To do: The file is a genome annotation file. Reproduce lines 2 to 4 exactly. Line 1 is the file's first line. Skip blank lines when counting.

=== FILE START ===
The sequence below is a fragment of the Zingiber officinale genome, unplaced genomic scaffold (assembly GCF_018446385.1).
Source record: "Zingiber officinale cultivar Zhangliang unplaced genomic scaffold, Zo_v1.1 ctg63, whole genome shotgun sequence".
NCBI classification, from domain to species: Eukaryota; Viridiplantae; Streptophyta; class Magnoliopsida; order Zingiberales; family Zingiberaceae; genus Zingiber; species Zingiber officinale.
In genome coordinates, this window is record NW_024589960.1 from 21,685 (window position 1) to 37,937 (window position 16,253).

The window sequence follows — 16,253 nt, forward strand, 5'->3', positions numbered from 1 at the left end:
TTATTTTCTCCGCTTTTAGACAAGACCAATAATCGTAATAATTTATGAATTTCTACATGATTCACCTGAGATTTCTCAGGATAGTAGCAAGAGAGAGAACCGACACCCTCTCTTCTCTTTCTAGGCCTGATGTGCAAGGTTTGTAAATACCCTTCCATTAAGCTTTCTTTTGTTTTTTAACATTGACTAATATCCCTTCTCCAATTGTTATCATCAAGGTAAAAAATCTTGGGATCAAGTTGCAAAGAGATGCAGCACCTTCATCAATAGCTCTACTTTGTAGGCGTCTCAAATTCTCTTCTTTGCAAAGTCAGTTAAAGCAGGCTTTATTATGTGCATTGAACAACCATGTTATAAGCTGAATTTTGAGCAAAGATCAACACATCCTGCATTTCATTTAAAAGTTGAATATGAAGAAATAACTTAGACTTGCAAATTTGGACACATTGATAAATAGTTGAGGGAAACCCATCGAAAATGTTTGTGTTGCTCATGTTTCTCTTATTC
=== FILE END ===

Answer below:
Source record: "Zingiber officinale cultivar Zhangliang unplaced genomic scaffold, Zo_v1.1 ctg63, whole genome shotgun sequence".
NCBI classification, from domain to species: Eukaryota; Viridiplantae; Streptophyta; class Magnoliopsida; order Zingiberales; family Zingiberaceae; genus Zingiber; species Zingiber officinale.
In genome coordinates, this window is record NW_024589960.1 from 21,685 (window position 1) to 37,937 (window position 16,253).